The problem always was, and is, What is an adequate base for law? What is adequate so that the human aspiration for freedom can exist without anarchy, and yet provides a form that will not become arbitrary tyranny?

In contrast to the materialistic concept, Man in reality is made in the image of God and has real humanness. This humanness has produced varying degrees of success in government, bringing forth governments that were more than only the dominance of brute force.

And those in the stream of the Judeo-Christian world view have had something more. The influence of the Judeo-Christian world view can be perhaps most readily observed in Henry De Bracton’s influence on British Law. An English judge living in the thirteenth century, he wrote De Legi bus et Consuetudinibus (c. 1250).

Bracton, in the stream of the Judeo-Christian world view, said:

And that he [the King] ought to be under the law appears clearly in the analogy of Jesus Christ, whose vice-regent on earth he is, for though many ways were open to Him for his ineffable redemption of the human race, the true mercy of God chose this most powerful way to destroy the devil’s work, he would not use the power of force but the reason of justice. 7,8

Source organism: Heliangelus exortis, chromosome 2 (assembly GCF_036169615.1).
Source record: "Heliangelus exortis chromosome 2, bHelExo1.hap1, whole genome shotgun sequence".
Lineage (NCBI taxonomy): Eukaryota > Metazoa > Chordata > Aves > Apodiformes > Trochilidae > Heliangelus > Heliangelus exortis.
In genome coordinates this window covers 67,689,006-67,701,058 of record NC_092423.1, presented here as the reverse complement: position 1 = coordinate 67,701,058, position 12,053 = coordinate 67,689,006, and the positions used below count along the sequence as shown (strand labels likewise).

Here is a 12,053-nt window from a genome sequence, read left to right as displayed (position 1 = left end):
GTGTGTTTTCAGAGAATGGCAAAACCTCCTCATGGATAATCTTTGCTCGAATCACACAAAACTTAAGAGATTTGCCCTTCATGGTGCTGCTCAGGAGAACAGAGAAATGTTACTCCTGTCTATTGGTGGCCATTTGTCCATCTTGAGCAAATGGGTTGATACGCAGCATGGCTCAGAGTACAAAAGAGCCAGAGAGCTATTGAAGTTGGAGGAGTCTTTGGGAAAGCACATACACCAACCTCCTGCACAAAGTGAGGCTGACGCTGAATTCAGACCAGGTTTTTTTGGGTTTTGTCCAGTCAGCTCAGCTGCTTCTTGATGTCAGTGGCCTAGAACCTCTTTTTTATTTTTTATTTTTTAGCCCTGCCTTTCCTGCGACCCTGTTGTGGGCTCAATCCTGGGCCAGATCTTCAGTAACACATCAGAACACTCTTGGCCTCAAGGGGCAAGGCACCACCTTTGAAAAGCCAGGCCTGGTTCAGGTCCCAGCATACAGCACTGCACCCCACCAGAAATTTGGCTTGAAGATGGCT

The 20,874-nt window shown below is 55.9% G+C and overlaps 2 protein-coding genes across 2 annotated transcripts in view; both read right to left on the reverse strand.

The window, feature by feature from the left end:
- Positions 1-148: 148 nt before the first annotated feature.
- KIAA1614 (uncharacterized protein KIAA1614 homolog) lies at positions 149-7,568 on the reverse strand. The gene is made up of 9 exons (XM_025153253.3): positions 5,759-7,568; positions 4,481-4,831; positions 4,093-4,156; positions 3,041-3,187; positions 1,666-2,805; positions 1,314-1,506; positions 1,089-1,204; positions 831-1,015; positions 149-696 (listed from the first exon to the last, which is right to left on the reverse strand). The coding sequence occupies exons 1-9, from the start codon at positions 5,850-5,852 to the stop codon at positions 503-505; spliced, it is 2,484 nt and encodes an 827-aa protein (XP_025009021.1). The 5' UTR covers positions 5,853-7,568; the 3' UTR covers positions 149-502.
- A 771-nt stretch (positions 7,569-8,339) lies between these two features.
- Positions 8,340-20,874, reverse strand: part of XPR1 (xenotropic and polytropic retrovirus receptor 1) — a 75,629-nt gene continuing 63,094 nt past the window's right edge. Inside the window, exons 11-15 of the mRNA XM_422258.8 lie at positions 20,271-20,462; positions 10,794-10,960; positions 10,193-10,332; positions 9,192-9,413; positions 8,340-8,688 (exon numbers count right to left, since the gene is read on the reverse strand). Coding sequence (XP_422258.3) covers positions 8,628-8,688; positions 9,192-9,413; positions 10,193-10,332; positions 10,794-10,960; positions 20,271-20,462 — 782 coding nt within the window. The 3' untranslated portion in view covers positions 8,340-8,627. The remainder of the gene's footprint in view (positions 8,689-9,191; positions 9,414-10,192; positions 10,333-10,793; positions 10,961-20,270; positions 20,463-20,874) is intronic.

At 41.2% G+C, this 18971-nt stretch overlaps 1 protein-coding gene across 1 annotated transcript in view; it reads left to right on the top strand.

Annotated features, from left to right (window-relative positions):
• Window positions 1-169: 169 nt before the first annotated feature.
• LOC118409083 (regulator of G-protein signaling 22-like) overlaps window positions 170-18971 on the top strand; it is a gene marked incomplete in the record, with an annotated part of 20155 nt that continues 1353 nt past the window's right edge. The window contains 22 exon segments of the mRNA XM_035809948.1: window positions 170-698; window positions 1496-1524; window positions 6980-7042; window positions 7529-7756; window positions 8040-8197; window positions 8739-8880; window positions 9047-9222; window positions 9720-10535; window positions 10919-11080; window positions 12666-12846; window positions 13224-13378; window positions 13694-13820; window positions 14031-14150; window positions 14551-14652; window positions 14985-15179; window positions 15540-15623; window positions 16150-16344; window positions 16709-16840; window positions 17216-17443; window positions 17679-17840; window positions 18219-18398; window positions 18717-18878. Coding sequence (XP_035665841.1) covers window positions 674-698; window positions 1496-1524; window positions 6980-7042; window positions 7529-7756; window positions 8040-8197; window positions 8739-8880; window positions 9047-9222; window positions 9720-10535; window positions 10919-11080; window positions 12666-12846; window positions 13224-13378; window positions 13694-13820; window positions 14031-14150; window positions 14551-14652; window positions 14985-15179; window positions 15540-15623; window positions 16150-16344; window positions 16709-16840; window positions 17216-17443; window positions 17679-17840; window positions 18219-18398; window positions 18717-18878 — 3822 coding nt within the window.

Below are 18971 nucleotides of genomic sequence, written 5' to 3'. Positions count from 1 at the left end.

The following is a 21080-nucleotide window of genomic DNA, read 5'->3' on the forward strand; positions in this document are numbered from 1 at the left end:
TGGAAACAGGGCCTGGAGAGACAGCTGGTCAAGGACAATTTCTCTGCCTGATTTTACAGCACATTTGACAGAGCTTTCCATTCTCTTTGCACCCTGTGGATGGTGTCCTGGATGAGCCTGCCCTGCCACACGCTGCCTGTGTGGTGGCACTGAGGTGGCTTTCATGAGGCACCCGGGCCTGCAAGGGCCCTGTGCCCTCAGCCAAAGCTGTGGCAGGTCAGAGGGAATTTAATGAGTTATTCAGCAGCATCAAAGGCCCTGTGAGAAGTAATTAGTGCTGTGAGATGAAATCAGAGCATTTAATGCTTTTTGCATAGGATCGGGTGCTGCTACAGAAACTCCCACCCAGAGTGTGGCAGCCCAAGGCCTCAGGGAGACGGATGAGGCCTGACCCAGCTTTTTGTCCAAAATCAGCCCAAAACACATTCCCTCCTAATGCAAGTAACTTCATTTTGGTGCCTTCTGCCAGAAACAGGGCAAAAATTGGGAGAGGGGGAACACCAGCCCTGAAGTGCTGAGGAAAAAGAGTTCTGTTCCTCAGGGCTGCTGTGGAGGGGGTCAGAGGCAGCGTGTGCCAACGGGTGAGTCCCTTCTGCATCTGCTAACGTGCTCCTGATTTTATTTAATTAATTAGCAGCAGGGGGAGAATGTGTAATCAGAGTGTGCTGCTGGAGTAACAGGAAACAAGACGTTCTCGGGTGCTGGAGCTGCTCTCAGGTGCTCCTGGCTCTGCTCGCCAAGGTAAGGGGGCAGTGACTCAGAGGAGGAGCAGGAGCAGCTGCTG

In other words, God in His sheer power could have crushed Satan in his revolt by the use of that sufficient power. But because of God’s character, justice came before the use of power alone. Therefore Christ died that justice, rooted in what God is, would be the solution. Bracton codified this: Christ’s example, because of who He is, is our standard, our rule, our measure. Therefore power is not first, but justice is first in society and law. The prince may have the power to control and to rule, but he does not have the right to do so without justice. This was the basis of English Common Law. The Magna Charta (1215) was written within thirty-five years (or less) of Bracton’s De Legibus and in the midst of the same universal thinking in England at that time.

The Reformation (300 years after Bracton) refined and clarified this further. It got rid of the encrustations that had been added to the Judeo-Christian world view and clarified the point of authority—with authority resting in the Scripture rather than church and Scripture, or state and Scripture. This not only had meaning in regard to doctrine but clarified the base for law.